Raising a flag over the Reichstag, by Yevgeny Khaldei
I'm reading Anne Applebaum's Iron Curtain: The Crushing of Eastern Europe, 1944-1956, which is utterly depressing and endlessly fascinating. Here's an interesting tidbit regarding looting by the Red Army (particularly of wristwatches) and that iconic image of the Soviet soldier raising the Hammer and Sickle above Berlin's Reichstag:
Wristwatches seemed to have almost mythical significance for Russian soldiers, who would walk around wearing half a dozen if they could. An iconic photograph of a Russian soldier raising the Soviet flag atop the Berlin Reichstag had to be touched up to remove the wristwatches from the arms of the young hero. In Budapest, the obsession with them remained part of local folklore and may have helped shape local perceptions of the Red Army. A few months after the war, a Budapest cinema showed a newsreel about the Yalta Conference. When President Roosevelet raised his arm while speaking to Stalin, several members of the audience shouted: "Mind your watch!" The same was true in Poland, where for many years Polish children would "play" Soviet soldiers by shouting: "Davai chasyi"--"Give me your watch." A beloved Polish children's television series of the late 1960s included a scene of Russian and Polish soldiers during wartime, camping out in deserted German buildings having amassed a vast collection of stolen clocks.
After taking the symbolic photo, [Yevgeny] Khaldei quickly returned to Moscow. He further edited the image at the request of the editor-in-chief of the Ogonyok, who noticed that Sen. Sgt. Abdulkhakim Ismailov, who is supporting the flag-bearer was wearing two watches, which could imply he had looted one of them. Using a needle, he was able to remove the watch from the right wrist. He also copied the smoke in the background from another picture to make the scene more dramatic.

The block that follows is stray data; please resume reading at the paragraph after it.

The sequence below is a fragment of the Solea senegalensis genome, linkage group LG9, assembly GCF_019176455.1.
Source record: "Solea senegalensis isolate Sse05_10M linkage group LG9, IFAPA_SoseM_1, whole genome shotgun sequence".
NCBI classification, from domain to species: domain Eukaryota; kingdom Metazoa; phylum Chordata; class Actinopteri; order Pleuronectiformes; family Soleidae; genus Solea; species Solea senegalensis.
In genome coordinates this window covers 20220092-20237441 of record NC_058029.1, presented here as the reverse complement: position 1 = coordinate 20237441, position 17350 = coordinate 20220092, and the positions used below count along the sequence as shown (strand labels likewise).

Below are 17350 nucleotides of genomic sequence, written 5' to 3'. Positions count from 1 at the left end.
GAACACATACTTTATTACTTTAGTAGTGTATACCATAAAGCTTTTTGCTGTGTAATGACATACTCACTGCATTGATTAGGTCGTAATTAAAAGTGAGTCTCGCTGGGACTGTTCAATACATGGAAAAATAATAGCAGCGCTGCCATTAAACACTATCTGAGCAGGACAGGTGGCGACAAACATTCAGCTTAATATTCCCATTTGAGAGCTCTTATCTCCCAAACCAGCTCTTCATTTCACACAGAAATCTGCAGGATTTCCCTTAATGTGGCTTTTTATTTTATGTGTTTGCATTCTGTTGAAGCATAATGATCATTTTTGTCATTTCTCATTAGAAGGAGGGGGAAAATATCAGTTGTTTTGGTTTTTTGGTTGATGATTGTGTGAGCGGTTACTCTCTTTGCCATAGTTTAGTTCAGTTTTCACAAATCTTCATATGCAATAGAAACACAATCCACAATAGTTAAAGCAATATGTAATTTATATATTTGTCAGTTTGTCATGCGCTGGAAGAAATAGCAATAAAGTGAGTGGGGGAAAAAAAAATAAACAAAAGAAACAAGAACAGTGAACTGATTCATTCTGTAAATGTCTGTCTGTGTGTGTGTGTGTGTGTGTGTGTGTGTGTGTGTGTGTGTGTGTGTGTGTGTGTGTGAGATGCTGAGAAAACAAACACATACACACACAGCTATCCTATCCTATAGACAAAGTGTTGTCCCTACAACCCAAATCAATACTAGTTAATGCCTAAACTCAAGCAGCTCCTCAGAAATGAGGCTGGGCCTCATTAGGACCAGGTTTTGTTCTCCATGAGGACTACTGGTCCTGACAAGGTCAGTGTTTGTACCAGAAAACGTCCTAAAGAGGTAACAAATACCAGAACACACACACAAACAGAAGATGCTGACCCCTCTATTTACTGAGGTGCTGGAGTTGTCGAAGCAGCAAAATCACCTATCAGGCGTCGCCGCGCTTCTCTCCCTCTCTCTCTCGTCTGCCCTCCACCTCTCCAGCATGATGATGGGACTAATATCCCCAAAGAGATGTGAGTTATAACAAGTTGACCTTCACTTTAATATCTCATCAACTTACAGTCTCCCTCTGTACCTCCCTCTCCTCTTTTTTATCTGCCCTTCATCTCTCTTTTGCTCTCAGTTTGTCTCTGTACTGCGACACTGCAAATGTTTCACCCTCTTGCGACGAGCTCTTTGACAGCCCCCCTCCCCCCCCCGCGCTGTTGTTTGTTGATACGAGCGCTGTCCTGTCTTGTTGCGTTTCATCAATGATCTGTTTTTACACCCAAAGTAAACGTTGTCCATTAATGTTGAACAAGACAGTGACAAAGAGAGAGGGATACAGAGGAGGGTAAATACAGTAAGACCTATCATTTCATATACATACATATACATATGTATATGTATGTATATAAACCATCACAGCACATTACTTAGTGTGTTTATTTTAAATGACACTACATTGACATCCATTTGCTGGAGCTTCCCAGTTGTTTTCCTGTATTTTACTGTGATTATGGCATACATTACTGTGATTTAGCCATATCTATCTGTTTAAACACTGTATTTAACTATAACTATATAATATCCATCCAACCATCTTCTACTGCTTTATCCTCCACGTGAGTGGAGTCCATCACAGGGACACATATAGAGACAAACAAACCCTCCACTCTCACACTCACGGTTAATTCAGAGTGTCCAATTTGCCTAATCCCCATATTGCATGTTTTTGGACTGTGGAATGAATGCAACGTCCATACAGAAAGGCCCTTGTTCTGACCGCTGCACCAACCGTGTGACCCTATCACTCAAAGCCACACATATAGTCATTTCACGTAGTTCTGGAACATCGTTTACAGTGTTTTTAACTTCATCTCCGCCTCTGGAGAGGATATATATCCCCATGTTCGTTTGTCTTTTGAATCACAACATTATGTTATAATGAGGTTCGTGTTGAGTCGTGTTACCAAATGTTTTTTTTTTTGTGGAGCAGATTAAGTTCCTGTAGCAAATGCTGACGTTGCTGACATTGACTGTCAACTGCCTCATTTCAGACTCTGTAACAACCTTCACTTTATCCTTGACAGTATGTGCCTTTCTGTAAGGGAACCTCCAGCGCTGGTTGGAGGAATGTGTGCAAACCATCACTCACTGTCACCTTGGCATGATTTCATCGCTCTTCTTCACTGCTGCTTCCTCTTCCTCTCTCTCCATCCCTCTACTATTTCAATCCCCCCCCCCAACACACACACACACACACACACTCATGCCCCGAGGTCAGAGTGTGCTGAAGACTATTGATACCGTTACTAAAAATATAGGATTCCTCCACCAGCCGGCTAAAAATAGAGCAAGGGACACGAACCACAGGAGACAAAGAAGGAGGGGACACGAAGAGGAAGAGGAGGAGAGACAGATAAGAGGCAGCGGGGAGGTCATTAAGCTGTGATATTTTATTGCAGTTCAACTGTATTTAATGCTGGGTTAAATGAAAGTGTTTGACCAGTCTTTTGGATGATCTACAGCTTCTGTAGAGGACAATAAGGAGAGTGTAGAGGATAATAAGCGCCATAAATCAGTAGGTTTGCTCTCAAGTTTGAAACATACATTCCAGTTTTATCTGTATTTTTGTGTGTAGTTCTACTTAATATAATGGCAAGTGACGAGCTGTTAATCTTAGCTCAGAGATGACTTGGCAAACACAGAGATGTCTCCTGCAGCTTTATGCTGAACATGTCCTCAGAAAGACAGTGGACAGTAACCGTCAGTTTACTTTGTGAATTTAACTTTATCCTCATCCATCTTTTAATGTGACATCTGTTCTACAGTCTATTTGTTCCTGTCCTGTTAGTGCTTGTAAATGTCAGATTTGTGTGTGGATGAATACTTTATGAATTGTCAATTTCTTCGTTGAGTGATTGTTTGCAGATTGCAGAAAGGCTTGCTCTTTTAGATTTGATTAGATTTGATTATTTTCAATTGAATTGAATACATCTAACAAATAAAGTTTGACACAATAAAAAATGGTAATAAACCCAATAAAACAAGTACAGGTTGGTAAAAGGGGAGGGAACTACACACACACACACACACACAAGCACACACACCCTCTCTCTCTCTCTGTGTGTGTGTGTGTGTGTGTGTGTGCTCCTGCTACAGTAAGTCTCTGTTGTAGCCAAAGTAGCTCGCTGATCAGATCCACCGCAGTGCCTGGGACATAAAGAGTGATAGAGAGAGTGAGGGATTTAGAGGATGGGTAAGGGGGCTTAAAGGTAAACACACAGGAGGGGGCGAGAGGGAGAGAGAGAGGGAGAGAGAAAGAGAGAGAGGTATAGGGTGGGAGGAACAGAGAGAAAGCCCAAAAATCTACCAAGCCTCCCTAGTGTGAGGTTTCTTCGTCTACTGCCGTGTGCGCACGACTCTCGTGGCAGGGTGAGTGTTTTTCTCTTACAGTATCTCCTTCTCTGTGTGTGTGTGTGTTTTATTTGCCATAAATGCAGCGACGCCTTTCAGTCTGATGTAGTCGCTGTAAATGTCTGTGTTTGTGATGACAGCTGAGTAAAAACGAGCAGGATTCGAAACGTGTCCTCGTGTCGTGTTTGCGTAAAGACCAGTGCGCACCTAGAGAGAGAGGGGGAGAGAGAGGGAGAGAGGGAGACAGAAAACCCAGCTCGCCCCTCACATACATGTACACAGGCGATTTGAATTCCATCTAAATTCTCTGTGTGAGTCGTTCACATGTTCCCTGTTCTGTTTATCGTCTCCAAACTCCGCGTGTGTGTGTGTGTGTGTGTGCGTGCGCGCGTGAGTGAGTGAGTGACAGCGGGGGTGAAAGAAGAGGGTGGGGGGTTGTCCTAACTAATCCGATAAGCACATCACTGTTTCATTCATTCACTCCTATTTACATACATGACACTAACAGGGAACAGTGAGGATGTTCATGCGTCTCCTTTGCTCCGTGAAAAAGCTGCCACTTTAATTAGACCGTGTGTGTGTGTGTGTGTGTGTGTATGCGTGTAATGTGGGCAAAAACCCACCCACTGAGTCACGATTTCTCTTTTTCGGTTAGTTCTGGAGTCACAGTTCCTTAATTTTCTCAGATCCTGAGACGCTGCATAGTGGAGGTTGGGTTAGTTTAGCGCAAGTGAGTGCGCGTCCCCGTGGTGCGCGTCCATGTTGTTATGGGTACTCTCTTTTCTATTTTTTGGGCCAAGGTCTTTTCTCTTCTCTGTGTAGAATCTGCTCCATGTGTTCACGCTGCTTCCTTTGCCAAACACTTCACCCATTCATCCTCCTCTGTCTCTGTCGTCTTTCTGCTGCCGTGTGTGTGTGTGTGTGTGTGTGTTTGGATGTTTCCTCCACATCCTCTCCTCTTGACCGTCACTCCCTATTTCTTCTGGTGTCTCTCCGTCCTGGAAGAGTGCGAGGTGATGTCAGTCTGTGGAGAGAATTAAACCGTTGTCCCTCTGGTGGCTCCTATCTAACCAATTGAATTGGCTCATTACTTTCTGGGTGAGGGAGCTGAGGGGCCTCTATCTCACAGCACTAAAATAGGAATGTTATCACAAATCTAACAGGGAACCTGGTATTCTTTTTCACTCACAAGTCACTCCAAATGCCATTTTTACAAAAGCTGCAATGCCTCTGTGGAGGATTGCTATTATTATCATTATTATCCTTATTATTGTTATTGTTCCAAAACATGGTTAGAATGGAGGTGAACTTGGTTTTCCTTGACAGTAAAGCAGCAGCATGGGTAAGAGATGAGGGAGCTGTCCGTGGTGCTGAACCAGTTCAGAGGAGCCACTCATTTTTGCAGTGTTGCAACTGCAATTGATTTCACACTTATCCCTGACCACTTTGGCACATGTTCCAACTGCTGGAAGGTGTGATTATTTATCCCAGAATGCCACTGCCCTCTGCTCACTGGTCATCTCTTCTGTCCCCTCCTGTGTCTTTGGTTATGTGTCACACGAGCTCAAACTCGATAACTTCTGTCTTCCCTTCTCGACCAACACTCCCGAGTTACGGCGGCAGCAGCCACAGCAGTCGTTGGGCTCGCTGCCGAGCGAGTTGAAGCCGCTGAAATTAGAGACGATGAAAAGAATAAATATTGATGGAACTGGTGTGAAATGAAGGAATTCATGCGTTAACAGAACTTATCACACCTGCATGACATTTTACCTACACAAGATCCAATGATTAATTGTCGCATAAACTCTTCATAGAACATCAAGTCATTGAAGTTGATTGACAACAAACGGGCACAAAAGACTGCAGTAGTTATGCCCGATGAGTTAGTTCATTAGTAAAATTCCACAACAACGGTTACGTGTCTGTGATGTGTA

According to some sources, the second watch was in fact a compass. In the Red Army, wearing both a wrist-compass and a watch was fairly common, but from a distance, as in the photo, it appeared as if he was wearing two watches. [Yeah, right.]
And this wouldn't be the last time Russians were caught tweaking wristwatch photographs.
From an Associated Press story published in April 2012:
The Russian Orthodox Church apologized on Thursday for doctoring a photograph of Patriarch Kirill to remove what bloggers said was a luxury wristwatch following accusations that he lives a lavish lifestyle.
The church responded after bloggers said a 2009 photo of the Patriarch on its website showed the reflection of a Breguet watch worth about $30,000 in the polished surface of a table where his arms rested during talks.
Of course, Americans aren't ones to talk when it comes to wristwatch fetishes: